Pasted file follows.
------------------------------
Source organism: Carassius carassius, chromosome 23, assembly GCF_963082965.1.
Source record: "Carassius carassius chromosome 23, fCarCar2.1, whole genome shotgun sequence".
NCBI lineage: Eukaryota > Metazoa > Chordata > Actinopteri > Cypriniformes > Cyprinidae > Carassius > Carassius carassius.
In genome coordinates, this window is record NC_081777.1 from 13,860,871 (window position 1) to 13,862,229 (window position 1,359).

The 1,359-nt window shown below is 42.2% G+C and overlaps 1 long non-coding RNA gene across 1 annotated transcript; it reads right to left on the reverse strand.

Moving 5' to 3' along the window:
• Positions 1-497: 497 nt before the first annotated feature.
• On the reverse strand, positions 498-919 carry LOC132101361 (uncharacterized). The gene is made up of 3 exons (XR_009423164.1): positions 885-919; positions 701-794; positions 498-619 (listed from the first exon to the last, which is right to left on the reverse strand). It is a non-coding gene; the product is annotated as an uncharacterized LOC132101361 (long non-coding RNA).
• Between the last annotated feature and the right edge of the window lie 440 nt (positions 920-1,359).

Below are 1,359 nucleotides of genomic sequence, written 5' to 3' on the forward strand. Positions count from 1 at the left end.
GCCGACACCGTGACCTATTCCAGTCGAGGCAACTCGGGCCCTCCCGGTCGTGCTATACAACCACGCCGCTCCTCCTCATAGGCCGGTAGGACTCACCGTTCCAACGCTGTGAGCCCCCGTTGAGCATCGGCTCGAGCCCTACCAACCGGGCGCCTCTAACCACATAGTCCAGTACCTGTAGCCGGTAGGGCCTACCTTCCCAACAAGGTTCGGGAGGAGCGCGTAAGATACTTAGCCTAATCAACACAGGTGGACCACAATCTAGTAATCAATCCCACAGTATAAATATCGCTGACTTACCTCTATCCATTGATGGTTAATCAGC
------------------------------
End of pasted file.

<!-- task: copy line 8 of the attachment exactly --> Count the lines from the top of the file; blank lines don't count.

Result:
• On the reverse strand, positions 498-919 carry LOC132101361 (uncharacterized). The gene is made up of 3 exons (XR_009423164.1): positions 885-919; positions 701-794; positions 498-619 (listed from the first exon to the last, which is right to left on the reverse strand). It is a non-coding gene; the product is annotated as an uncharacterized LOC132101361 (long non-coding RNA).